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Most homeowners can recall a time where a strong storm completely cut out the power to their home. For families, this can be a threat to you and your loved ones’ safety. When your home is without electricity, your food begins to spoil, air conditioning is no longer functional, and you lose access to many of your most vital devices and appliances. A whole house generator can prevent some of these disruptive side effects from power outages.
If you live in a storm-prone area, purchasing a whole house generator can be one of your smartest investments, but only if it’s the right size. Choosing one that is too small can fall short of supplying power to your home in times of emergencies and choosing one that is too big can waste resources. That’s why the Petro has created a guide to help you determine which generator size is right for your home so your family can have peace of mind in case of a power outage.
The first thing you need to consider in choosing the right whole house generator is the size of your home in square feet. Your home’s square footage will directly affect the size of the generator you need to power your home. Typically, the larger the dwelling the more electronic devices within it that need power.
The next factor to take into consideration is which appliances you’ll need to power during an outage. Make a list of the devices you’ll want to keep running and find out how much electricity each uses. Keep in mind you may have to convert different units like volts and amps to kilowatts, as generator sizes are typically measured in the total number of watts (W) that it is able to power.
To determine the wattage each appliance in your home might need, use this simple formula:
Wattage = amps x volts or W=AxV
Appliances with motors, like refrigerators and washing machines, require a calculation of the running wattage plus the starting wattage. To find out what the starting wattage for appliances with motors is, consult the user manual.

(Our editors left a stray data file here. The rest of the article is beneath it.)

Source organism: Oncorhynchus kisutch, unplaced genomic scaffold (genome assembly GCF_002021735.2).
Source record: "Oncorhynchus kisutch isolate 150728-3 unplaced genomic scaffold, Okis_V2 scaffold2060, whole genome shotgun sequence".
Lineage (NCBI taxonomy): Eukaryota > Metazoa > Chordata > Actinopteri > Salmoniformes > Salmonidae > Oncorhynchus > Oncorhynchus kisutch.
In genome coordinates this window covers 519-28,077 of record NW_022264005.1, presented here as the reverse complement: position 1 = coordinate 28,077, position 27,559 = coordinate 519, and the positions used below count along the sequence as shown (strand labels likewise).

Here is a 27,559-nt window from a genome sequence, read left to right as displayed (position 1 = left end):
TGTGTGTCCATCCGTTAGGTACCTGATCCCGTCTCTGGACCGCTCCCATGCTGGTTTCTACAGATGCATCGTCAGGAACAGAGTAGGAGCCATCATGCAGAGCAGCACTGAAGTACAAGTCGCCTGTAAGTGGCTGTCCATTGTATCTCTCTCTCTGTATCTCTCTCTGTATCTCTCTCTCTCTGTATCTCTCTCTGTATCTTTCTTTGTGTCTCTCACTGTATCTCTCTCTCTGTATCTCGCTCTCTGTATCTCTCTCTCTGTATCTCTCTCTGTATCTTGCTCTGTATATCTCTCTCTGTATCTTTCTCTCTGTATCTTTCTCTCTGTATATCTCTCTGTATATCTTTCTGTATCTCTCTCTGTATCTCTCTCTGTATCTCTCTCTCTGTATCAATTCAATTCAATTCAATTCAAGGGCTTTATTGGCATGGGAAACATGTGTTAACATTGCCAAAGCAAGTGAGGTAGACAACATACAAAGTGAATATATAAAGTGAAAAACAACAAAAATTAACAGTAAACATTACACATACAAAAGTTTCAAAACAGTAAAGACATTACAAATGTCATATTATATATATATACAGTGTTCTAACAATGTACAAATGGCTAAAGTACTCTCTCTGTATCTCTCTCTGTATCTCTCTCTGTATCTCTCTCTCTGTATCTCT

When listing out all your appliances, don’t forget the HVAC unit! Central heating and air conditioners use more electricity than any other devices in your home, so it’s important to get an accurate measurement on this device as well.
Depending on their BTUs or tons, HVAC systems can be several different sizes, drastically affecting the generator size that is appropriate for your house. Refer to your HVAC unit’s user manual for more information on the total system wattage needed to power it.
Once you’ve made a list of all the appliances you want to power and you’ve calculated the wattage needed to power them, add up the total wattage and you’ll have a good idea of what size generator you’ll need.
Once you’ve made a list of all the appliances you want to power and you’ve calculated the wattage needed to power them, add up the total wattage. Then add 25% to allow a margin for anything you may have forgotten. This will give you the minimum generator capacity needed to power your home during an outage.
There are two main standby generator sizes: If your home requires just over 12 kW, it still may be a wise investment to go with the larger unit. As time goes on, you may acquire more electronic devices or larger appliances that will only increase the amount of power you will need.
Always keep in mind that it’s smart to contact an expert to guide you regarding all aspects of whole house generators. Our certified professional team can help you with home generator sizing, generator safety, installation, and answer any of your questions. Call us at 888.735.5651 or contact us today!